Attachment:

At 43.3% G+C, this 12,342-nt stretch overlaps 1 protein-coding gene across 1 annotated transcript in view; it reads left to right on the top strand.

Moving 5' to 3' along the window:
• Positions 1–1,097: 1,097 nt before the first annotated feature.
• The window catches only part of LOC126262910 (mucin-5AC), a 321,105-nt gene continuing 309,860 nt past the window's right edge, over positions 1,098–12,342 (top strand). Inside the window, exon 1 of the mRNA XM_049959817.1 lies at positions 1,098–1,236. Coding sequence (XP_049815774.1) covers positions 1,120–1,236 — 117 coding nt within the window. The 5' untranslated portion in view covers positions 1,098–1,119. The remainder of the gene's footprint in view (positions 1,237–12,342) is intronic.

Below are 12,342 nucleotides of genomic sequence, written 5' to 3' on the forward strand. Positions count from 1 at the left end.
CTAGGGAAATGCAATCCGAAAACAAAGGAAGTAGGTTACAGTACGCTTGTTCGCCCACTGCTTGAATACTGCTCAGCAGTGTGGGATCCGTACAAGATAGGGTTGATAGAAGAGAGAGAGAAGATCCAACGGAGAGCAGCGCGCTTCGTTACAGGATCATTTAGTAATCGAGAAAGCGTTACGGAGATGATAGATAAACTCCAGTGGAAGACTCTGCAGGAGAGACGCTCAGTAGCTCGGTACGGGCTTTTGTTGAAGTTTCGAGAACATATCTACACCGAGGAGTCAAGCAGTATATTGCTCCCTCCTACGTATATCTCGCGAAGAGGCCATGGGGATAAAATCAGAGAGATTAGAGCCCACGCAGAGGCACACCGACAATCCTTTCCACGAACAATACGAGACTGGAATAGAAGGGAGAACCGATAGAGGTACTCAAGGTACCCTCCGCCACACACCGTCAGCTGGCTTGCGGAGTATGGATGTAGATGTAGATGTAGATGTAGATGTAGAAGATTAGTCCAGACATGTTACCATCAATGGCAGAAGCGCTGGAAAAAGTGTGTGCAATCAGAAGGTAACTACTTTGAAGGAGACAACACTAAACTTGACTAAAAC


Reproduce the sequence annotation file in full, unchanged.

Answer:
At 43.3% G+C, this 12,342-nt stretch overlaps 1 protein-coding gene across 1 annotated transcript in view; it reads left to right on the top strand.

Moving 5' to 3' along the window:
• Positions 1–1,097: 1,097 nt before the first annotated feature.
• The window catches only part of LOC126262910 (mucin-5AC), a 321,105-nt gene continuing 309,860 nt past the window's right edge, over positions 1,098–12,342 (top strand). Inside the window, exon 1 of the mRNA XM_049959817.1 lies at positions 1,098–1,236. Coding sequence (XP_049815774.1) covers positions 1,120–1,236 — 117 coding nt within the window. The 5' untranslated portion in view covers positions 1,098–1,119. The remainder of the gene's footprint in view (positions 1,237–12,342) is intronic.

Below are 12,342 nucleotides of genomic sequence, written 5' to 3' on the forward strand. Positions count from 1 at the left end.
CTAGGGAAATGCAATCCGAAAACAAAGGAAGTAGGTTACAGTACGCTTGTTCGCCCACTGCTTGAATACTGCTCAGCAGTGTGGGATCCGTACAAGATAGGGTTGATAGAAGAGAGAGAGAAGATCCAACGGAGAGCAGCGCGCTTCGTTACAGGATCATTTAGTAATCGAGAAAGCGTTACGGAGATGATAGATAAACTCCAGTGGAAGACTCTGCAGGAGAGACGCTCAGTAGCTCGGTACGGGCTTTTGTTGAAGTTTCGAGAACATATCTACACCGAGGAGTCAAGCAGTATATTGCTCCCTCCTACGTATATCTCGCGAAGAGGCCATGGGGATAAAATCAGAGAGATTAGAGCCCACGCAGAGGCACACCGACAATCCTTTCCACGAACAATACGAGACTGGAATAGAAGGGAGAACCGATAGAGGTACTCAAGGTACCCTCCGCCACACACCGTCAGCTGGCTTGCGGAGTATGGATGTAGATGTAGATGTAGATGTAGATGTAGAAGATTAGTCCAGACATGTTACCATCAATGGCAGAAGCGCTGGAAAAAGTGTGTGCAATCAGAAGGTAACTACTTTGAAGGAGACAACACTAAACTTGACTAAAAC